During the devastating civil war in Uganda, Christine lost her family and her joy of living. She found help through the Refugee Law Project which supports her long way to recovery.

"I can't explain how I survived this long without committing suicide. I was angry, desperately in pain and experiencing stigma that is unimaginable" reports Christine, one of the thousands of victims of Uganda's mostly forgotten civil war that raged in the north of the country from the mid-1980s until 2006. The Lord's Resistance Army (LRA) devastated the countryside and more than 1.7 million people in the North became displaced in their own country.

Christine lost everything

In 1991, President Museveni's National Resistance Army (NRA) hunted rebels of the Lord's Resistance Army (LRA) in Pader district in northern Uganda. During this time, many innocent civilians were suspected to hide or support the rebels. In Christine's village, the soldiers also raided her house. After killing her husband, she and her baby daughter were beaten. Christine lost consciousness and was later saved by other villagers who had escaped into the bush, but her baby did not survive. After the attack, Christine was left with a deep dent in her temple and a large swelling that swallowed up her right eye. In one night she had lost everything: Her family, her health and every joy of living.

In constant pain and partially blind, she tried for years to get support from the government or NGO health facilities, all to no avail. As if that was not enough, her injuries also caused stigma and exclusion from her community. "Wherever I went, people around could not stop looking at my abnormally swollen face. I looked like a ghost and this depressed me all the time".

She found help

After nearly 25 years, she finally found tangible support through Refugee Law Project (RLP). RLP is a Ugandan NGO that aims to empower the most vulnerable groups in society - asylum seekers, refugees, deportees, the internally displaced and poor host communities in Uganda - to help them enjoy their human rights and lead dignified lives. RLP not only paid for corrective surgery of Christine's eye, but also provided continuous post-surgery counseling and - crucial for Christine - psychosocial support. Treating the traumas of war victims is an important pillar of RLP's approach to help the victims in their recovery.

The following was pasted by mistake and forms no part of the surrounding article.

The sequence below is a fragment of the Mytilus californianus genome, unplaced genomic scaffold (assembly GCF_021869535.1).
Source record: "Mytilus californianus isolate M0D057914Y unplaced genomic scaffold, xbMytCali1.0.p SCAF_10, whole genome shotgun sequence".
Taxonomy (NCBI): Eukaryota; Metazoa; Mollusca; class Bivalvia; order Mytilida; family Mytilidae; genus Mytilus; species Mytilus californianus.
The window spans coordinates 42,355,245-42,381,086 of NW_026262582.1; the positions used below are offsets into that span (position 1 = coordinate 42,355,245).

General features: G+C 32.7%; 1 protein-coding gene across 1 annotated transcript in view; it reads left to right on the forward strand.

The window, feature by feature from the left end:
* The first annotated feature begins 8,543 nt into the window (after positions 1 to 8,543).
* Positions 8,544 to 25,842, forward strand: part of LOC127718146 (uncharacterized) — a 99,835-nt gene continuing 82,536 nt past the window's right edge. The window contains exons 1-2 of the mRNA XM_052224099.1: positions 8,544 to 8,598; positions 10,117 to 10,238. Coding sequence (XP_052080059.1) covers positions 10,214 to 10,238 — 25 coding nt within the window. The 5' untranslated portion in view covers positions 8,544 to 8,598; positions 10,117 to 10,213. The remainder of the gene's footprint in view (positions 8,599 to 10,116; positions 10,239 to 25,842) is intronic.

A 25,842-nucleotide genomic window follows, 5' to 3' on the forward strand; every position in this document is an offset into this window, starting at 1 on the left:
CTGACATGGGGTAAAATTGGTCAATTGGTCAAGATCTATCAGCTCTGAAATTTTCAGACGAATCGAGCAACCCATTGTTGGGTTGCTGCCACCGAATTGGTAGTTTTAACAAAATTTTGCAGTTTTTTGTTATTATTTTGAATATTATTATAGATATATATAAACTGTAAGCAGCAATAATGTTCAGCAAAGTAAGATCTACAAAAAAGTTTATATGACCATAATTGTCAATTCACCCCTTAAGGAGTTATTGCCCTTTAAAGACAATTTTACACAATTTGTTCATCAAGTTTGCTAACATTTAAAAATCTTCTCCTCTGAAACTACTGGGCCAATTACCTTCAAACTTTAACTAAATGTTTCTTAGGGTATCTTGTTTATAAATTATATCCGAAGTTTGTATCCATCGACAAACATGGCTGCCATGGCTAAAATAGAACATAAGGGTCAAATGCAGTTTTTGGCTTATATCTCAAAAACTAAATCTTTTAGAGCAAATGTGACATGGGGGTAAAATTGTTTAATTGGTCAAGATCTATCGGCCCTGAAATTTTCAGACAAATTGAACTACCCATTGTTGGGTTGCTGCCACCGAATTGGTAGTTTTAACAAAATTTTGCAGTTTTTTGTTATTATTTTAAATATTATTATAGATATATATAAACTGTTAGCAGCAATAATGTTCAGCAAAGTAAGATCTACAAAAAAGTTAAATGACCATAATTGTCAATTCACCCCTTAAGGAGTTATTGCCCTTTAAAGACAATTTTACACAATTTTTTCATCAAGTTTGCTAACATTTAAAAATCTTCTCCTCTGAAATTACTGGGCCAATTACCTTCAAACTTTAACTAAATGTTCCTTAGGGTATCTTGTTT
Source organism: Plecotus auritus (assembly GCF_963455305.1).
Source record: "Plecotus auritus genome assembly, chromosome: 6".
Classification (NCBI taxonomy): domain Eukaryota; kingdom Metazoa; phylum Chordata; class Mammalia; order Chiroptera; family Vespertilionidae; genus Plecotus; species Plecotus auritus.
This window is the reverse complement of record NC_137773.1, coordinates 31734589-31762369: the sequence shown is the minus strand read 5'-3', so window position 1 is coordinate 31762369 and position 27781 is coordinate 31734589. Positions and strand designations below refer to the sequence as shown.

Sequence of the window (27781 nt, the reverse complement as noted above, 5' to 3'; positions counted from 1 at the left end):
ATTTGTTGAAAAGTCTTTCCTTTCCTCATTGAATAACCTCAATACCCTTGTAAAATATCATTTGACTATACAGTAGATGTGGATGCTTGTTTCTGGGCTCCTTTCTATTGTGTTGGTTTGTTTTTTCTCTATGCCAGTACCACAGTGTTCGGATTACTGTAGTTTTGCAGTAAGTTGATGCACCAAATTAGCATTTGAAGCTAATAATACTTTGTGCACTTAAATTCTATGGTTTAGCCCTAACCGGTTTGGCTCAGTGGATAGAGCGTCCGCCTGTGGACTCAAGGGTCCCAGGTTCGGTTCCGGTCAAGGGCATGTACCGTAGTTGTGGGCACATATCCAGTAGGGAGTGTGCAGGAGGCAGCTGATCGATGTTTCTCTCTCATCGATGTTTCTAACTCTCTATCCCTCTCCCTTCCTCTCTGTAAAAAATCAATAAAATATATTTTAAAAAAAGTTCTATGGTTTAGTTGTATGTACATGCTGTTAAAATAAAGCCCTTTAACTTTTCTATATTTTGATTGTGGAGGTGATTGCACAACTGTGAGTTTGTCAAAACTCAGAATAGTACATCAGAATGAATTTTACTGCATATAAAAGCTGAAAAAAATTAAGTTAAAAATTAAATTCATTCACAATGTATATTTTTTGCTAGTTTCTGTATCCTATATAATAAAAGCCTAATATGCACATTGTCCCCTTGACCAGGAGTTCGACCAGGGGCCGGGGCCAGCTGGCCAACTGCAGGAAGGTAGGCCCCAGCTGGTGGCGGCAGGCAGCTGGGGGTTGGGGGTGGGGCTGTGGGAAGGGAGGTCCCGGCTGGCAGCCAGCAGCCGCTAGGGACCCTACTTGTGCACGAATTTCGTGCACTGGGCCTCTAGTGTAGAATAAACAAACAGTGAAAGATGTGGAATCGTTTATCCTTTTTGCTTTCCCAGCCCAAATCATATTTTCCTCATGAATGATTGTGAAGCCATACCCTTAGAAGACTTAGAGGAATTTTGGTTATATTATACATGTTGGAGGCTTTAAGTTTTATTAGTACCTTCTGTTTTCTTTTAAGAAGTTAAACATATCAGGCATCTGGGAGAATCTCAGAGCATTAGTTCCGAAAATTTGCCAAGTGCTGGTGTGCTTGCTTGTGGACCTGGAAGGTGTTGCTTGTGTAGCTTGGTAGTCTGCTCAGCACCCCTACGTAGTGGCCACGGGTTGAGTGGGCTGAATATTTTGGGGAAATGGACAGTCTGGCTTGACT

"With my new look, I now feel accepted and can associate freely with my family and the community members. The constant pain has gone. My two eyes can see properly", Christine testifies with a smile on her face. She is now strong enough to care for herself and has even taken in some orphans who have no one to care for them. But although her wounds are healing, Christine will never forget the nightmare she has lived through.

Refugee Law Project (RLP)

RLP's work is supported with funds from the "Democratic Governance Facility - DGF". DGF is a programme supported by eight development partners (Austria, Denmark, Netherlands, Great Britain, Norway, Sweden, Ireland and the EU) strengthening human rights and good governance in Uganda. In 2017, the EU delegated the management of its DGF-funding contribution (7.5 million Euros) to the Austrian Development Agency (ADA). The programme currently supports more than 70 partners in the country, most of which are civil society organisations. However, strategic government institutions such as the Ugandan Human Rights Constitution, the Equal Opportunity Commission and others are partners as well.

Christine narrates her story to a woman.
[Translate to English:] Christine is shown in the photo in black and white.
[Translate to English:] Christine is shown in the photo.